Read: The signs and Symptoms of General Anxiety and Panic Disorder
For some people that initial anxiety is really high and it stays really high over time for those people the fear of being judged negatively by new people might be so daunting that it affects their ability to do their job well.
In fact, even the idea of having to be somewhere where they may be scrutinized by others might make them not want to do the job in the first place this describes social anxiety disorder. It's unclear what causes social anxiety disorder but it's thought to be a combination of genetic and environmental factors like having a close relative with social anxiety disorder or being exposed to neglect and abuse.
Causes of Social Anxiety Disorder
DSM-5 (The Diagnostic and Statistical Manual of The American Psychiatric Association) defines social anxiety disorder as causing individuals to fear acting in a certain way that might make them get judged. It can cause anxiety that interferes with their normal routine, as well as their relationships and what's more is the fear of anxiety is persistent lasting for six or more months.
Usually, social anxiety disorder causes distress for individuals in specific social situations or circumstances. For example, one person might get really anxious when making small talk with acquaintances or meeting new people whereas another person might get performance anxiety and not feel able to give a presentation or give a toast at friend's wedding.
Social anxiety disorder is ego-dystonic condition meaning that people who have the disorder usually understand that their anxiety is unwarranted but unfortunately that awareness can cause more anxiety because they'll fear that others can tell how anxious they are.
Sometimes individuals might worry that they may be having physical symptoms like trembling or blushing that others may notice and judge them for. Sometimes the anxiety can get so severe that it causes something called derealization meaning that a person might feel spaced out and may be less able to recognize their surroundings.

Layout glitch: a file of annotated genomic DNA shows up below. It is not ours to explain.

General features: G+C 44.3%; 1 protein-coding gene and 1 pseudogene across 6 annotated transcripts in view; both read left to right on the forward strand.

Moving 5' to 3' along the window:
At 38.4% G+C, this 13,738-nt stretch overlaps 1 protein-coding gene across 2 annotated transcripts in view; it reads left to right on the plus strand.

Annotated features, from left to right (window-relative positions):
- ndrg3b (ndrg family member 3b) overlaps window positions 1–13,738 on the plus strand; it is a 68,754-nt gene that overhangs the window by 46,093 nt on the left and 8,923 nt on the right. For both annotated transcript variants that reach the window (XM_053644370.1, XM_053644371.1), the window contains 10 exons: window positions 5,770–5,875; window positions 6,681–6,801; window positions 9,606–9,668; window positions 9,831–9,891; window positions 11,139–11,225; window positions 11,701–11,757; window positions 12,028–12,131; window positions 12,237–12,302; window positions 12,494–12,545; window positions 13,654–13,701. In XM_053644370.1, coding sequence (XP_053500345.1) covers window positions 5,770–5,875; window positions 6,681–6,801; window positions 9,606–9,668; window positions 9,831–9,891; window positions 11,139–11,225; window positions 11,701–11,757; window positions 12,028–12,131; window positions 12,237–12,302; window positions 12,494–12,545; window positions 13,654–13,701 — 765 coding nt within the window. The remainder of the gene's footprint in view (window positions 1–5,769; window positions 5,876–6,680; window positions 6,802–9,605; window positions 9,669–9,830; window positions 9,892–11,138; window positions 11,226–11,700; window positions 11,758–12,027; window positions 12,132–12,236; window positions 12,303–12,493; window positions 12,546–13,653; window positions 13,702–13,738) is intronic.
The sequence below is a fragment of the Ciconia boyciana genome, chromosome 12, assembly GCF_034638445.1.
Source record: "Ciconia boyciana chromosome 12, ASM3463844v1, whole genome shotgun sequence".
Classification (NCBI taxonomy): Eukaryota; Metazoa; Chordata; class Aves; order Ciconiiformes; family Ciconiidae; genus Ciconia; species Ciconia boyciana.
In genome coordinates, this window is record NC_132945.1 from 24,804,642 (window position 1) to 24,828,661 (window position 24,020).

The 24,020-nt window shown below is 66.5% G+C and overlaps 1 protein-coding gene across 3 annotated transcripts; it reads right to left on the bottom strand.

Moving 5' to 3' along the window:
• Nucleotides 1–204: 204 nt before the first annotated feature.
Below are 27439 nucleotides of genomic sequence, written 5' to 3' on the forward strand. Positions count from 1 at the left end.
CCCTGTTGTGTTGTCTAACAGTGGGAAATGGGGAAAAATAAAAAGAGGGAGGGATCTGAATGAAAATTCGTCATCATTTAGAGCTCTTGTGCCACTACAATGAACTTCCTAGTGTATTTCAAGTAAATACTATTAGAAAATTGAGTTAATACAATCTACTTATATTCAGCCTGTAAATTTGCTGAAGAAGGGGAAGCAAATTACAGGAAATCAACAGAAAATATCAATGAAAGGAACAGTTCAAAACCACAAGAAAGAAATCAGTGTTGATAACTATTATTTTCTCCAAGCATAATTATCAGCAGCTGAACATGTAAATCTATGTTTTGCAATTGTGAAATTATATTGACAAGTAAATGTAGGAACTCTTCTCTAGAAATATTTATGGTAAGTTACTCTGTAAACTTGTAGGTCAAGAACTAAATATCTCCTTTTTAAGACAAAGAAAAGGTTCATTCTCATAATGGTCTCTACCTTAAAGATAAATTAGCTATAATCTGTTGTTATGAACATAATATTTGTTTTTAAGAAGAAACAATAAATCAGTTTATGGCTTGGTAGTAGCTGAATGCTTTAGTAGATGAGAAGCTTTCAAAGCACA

In order to reduce their social inhibitions, some people with social anxiety used drugs and alcohol and that can lead to dependency in addiction. The DSM-5 states that in order to make a diagnosis of social anxiety disorder the fear or avoidance shouldn't be due to the effects of a medication or due to another condition.
That's important because there are key features of social anxiety disorder that overlap with other conditions. For example in generalized anxiety disorder, individuals have anxiety but it's not limited to being judged in a social context the anxiety is usually broader and includes non-social concerns like finances or physical safety.
Another example is agoraphobia, where people avoid public places for fear of being trapped and not being able to escape just in case something embarrassing happens or if they begin to panic. But in of agoraphobia, the fear is less about being judged and more about being trapped in a crowd and not able to escape.
Read: Paranoid Personality Disorder (PPD) - Treatment and Symptoms
Social Anxiety Disorder Signs and Symptoms
Women develop social anxiety at twice the rate of men, however, women are less likely to report social anxiety and men are more likely to report social anxiety as an ongoing problem. Social anxiety tends to develop in childhood or adolescence and the most common age of appearances between 11 and 16 years old.
If it goes unaddressed it can become a defining part of many important stages of life including high school, college and early work experience. it can rob them of wonderful social opportunities and limit their ability to experience the world.
Surprisingly those who are socially anxious often have excellent social skills, when they are one-on-one in a group they may present a somewhat shy reserved. Where they are extremely socially capable and have a lot of skills that are personally, they continue to search for evidence every moment of every day that they are somehow compromised socially.
You are ten times more likely to develop social anxiety if you have a relative who also as a form of social anxiety. Their family system and early life experiences reinforced social withdrawal is normal and not as a serious mental health issue.
Over the years they become convinced that they lack the social skills to reach out and to develop connections to those around them.
- A persistent fear of one or more social or performance situations
- Fear of exposure to unfamiliar people or two possible scrutinies regularly.
- Worrying that they will humiliate or embarrass themselves - fear of exposure to social situations.
- Panic attacks are confined only to social situations.
- Avoidance or endurance of social or performance situations.
- Intense anxiety or distress during social or performance situations.
- Anxious anticipation of social or performance situations
- Significantly changing their routines to avoid social activities or relationships.
5 Things About Social Anxiety No One Talks About
1. You feel sick literally.